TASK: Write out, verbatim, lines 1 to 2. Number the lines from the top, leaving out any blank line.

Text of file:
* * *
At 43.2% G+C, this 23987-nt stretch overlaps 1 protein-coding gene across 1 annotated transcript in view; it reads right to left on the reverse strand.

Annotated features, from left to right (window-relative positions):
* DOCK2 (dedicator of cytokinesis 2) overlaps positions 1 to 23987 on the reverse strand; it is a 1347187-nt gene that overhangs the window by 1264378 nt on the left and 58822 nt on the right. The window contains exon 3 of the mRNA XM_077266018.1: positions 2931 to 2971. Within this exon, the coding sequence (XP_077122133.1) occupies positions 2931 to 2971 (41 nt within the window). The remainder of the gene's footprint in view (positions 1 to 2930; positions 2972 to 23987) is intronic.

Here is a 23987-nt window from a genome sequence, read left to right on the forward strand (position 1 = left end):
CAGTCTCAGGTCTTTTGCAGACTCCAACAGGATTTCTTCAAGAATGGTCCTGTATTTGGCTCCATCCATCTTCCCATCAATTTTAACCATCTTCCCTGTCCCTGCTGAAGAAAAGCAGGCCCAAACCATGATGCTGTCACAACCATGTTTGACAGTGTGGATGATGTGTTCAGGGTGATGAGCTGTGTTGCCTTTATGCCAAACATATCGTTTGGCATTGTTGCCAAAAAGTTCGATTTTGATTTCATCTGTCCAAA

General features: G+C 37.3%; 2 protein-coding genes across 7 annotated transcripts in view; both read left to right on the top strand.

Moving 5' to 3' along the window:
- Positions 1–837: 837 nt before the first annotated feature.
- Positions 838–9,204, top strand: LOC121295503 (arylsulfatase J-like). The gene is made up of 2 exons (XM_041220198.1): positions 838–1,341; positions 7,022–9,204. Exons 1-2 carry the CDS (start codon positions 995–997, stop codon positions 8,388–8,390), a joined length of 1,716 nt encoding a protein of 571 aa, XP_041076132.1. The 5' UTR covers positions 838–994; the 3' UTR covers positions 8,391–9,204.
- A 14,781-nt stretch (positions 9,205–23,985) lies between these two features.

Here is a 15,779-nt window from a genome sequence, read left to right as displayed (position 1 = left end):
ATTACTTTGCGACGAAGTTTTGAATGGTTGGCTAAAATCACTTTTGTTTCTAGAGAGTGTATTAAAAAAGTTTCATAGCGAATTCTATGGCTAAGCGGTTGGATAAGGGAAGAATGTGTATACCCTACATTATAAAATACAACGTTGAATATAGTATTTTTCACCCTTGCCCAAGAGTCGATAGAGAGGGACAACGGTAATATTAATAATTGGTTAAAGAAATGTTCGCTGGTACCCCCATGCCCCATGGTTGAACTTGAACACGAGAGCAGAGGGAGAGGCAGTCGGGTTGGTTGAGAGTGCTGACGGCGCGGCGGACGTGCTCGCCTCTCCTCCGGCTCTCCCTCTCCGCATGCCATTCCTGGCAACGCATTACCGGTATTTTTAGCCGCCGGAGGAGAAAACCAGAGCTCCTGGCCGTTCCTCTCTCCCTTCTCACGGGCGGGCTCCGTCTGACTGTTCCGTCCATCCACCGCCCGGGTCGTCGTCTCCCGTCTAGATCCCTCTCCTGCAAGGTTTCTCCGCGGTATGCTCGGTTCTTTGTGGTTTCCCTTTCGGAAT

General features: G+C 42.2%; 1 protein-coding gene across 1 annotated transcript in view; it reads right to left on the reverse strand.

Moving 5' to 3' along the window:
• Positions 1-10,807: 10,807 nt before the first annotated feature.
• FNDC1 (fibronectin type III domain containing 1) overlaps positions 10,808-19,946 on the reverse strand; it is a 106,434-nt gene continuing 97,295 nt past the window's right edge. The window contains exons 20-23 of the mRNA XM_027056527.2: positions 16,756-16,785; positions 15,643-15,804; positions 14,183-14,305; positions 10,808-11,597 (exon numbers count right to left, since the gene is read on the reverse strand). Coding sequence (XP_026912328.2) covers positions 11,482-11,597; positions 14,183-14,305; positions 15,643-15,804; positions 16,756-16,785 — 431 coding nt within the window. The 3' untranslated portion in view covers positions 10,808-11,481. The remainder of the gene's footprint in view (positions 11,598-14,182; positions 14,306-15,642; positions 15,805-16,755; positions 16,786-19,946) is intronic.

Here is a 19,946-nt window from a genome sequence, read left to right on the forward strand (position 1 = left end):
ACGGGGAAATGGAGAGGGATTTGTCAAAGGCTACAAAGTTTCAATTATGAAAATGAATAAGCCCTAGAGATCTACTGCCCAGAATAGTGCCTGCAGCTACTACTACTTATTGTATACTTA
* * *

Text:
At 43.2% G+C, this 23987-nt stretch overlaps 1 protein-coding gene across 1 annotated transcript in view; it reads right to left on the reverse strand.

Annotated features, from left to right (window-relative positions):